On June 12, 2018, media giants AT&T and Time Warner were given legal clearance — without conditions — to complete an $85.4 billion merger. Just days later, AT&T announced the deal was done, cementing the acquisition of Time Warner as one of the biggest in history.
Since this groundbreaking acquisition last week, another newsmaking merger has already taken place. It was announced on June 20, 2018, that Walt Disney Corp. would be acquiring 21st Century Fox for $73.1 billion in cash and stock after battling Comcast for the deal.
For most companies, the main reasons for a merger lie in boosting one’s own strengths as a business by utilizing the skills and assets of another company.
But how much would it take to compete with some of the top deals of all time?
5. AT&T and Time Warner — $85.4B
On June 14, 2018, AT&T and Time Warner’s merger swept in to claim a spot among some of the most expensive deals ever made. AT&T acquired Time Warner and all of its assets for $85.4 billion, topping a similar deal between Exxon and Mobil back in 1999. Almost 20 years ago, the No. 1 and No. 2 oil powerhouses completed an $81 billion merger after two years of delays due to antitrust concerns and investigations.
A lawsuit filed by the Justice Department in November 2017 put a hold on the Time Warner acquisition that was announced back in October 2016. The antitrust division of the Justice Department attempted to halt negotiations, arguing that the merger would harm industry competition and innovation and raise prices for consumers. The government’s burden of proof to block the move was insufficient, and Judge Richard Leon ruled in favor of AT&T.
AT&T hopes acquiring Time Warner’s entertainment divisions will help it compete against other tech giants like Netflix and Amazon who are investing heavily in content and original programming. Its takeover of HBO as part of Time Warner will be key to making that happen. John Stankey, the new head of AT&T’s entertainment division, wants to boost HBO’s original-programming budget and expand the online-only version of HBO to other countries to better capitalize on the worldwide enthusiasm for the network’s premium content, according to Fortune.
4. AT&T and BellSouth — $86B
Over a decade before AT&T and Time Warner penned their deal, AT&T spent $86 billion to acquire BellSouth in 2006. At its core, AT&T is a telecom company and the merge with BellSouth allowed it to expand further into America’s rural markets, which were sorely lacking in mobile coverage in the early 2000s.
The merger also allowed AT&T to bundle cell services, TV and internet in an effort to gain new customers and improve retention, according to Yahoo Finance.
3. Pfizer and Warner-Lambert — $90B
In 2000, pharmaceutical big shot Pfizer Inc. purchased Warner-Lambert Co. for $90 billion. The move was largely influenced by Warner-Lambert’s 1999 suit to end its licensing pact with Pfizer for the cholesterol drug Lipitor. Warner-Lambert was originally set to be acquired by American Home Products, but the company walked away with $1.8 billion in breakup fees instead, leaving the door open for Pfizer to settle the lawsuit and gain full control of Lipitor’s profits in one fell swoop.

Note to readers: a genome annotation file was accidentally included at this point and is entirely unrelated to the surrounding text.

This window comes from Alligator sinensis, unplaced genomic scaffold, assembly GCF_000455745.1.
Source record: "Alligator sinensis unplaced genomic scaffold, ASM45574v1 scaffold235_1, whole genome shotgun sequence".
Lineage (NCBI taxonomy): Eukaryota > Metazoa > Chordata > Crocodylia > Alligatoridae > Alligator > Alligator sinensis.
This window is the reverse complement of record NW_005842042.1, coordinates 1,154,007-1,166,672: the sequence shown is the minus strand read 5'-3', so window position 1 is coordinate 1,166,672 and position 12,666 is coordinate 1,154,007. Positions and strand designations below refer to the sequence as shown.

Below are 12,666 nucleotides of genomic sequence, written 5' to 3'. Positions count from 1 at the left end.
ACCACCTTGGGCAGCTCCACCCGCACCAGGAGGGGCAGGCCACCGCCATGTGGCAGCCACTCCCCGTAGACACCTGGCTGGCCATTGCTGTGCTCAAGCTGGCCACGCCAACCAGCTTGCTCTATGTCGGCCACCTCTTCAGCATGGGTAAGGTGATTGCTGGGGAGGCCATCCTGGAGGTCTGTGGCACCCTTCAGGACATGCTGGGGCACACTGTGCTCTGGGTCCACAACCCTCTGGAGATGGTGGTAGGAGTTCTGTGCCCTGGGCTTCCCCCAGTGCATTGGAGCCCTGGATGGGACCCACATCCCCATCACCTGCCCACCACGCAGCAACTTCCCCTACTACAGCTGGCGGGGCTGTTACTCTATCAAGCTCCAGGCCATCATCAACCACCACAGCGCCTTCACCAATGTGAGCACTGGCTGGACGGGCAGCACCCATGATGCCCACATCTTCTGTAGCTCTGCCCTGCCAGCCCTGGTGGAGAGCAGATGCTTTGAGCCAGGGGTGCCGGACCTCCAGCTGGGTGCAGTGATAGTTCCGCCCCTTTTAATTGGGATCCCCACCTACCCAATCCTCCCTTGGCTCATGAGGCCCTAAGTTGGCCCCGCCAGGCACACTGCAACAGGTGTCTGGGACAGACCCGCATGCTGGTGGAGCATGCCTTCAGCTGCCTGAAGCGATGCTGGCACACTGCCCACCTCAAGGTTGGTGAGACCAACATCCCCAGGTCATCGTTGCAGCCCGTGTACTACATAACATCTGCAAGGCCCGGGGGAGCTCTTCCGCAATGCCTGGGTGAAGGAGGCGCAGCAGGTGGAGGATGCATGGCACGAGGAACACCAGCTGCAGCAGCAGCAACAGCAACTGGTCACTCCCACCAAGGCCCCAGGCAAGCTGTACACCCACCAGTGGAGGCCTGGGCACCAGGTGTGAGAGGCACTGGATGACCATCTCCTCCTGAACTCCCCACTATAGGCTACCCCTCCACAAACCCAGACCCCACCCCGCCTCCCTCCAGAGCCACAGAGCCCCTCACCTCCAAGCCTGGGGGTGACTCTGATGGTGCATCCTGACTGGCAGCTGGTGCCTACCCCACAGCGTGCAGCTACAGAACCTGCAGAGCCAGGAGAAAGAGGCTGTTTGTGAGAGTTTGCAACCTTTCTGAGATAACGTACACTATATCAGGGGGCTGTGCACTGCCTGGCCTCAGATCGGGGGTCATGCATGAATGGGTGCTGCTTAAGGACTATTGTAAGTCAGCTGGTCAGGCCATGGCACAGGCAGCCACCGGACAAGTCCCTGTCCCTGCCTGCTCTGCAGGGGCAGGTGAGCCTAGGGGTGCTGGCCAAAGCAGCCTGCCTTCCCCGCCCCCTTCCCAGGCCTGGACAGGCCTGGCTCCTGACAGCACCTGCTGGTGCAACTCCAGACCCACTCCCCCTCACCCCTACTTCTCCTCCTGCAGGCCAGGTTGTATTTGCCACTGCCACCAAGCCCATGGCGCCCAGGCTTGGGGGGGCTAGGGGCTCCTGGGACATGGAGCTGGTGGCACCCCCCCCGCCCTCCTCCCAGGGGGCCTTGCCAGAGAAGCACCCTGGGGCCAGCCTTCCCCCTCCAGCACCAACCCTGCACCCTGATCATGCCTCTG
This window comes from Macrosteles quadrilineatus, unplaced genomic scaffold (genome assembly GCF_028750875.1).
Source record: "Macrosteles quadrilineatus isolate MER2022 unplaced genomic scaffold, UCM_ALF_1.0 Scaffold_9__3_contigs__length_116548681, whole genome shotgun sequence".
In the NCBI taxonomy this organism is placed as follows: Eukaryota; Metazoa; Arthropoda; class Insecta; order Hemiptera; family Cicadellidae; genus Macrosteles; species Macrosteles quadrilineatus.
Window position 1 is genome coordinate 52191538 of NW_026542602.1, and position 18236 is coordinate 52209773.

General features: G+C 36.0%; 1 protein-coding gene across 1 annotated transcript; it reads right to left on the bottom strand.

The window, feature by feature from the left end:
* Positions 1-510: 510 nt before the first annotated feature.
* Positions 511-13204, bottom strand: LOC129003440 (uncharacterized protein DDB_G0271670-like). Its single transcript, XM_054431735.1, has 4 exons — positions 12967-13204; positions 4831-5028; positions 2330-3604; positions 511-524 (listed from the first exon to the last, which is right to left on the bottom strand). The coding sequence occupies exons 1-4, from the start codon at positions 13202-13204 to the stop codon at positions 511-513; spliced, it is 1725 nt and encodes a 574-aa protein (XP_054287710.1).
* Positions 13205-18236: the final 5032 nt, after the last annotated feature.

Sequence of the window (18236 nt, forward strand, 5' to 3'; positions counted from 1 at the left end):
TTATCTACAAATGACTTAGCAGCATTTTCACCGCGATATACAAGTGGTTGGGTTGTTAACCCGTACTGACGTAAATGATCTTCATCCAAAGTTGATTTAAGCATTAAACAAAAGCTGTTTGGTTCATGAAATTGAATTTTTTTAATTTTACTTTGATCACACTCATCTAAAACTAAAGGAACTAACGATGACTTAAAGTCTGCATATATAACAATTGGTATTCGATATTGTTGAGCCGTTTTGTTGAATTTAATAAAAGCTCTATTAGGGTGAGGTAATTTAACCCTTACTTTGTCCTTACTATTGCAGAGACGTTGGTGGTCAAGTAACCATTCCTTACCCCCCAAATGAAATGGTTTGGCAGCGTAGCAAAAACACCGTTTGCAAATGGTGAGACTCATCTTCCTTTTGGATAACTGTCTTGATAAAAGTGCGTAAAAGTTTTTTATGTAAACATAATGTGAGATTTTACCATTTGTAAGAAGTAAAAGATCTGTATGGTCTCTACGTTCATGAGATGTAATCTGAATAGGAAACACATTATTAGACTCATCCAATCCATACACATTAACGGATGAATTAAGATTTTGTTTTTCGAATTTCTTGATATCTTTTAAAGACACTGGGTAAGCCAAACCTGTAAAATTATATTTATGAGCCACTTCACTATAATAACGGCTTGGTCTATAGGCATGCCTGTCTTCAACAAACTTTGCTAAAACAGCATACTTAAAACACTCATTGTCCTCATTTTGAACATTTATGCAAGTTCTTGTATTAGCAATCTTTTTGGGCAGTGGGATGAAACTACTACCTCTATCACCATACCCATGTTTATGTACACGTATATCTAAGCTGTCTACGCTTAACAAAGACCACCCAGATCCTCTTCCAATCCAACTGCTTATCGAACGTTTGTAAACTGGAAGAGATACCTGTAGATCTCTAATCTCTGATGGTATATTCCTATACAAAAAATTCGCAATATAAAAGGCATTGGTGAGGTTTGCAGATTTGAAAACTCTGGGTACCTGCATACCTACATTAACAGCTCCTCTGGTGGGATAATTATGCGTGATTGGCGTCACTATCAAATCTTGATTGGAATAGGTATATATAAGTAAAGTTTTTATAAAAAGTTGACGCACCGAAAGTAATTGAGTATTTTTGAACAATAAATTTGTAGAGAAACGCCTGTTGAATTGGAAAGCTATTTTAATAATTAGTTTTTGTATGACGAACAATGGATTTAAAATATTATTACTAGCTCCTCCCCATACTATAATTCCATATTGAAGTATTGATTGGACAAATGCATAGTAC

The merger turned out to be worth every penny. Lipitor alone raked in over $12 billion annually for Pfizer at the height of its profitability between 2005 and 2008; however, after a patent loss at the end of 2011, annual profits for Lipitor declined to just under $2 billion by 2017.
2. America Online and Time Warner — $164B
AT&T’s acquisition of Time Warner isn’t the first time this American staple has been bought. Also in 2000, early internet darling America Online purchased Time Warner for $164 billion in one of the most expensive mergers of all time. Because most of America was still using landlines to connect at the time, the merger seemed like a given. The deal only lasted nine years, however, before AOL’s post-dial-up deterioration prompted Time Warner to become independent once more in December 2009.
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1. Vodafone and Mannesmann — $181B
The year 2000 should be known as the year of huge mergers. At the turn of the millennium, U.K.-based Vodafone AirTouch PLC — Vodafone Group Plc today — paid just shy of $181 billion to acquire German company Mannesmann.
But like with America Online and Time Warner, expensive doesn’t always mean successful. Vodafone’s original offer was rejected, so it nearly doubled the offer to push the deal through, according to Business Insider. But Vodafone ended up writing off tens of billions of dollars in the next few years as a result.
If you’re looking for an investment and don’t want a bust like some of these mergers, these 10 stocks could be the next big thing.
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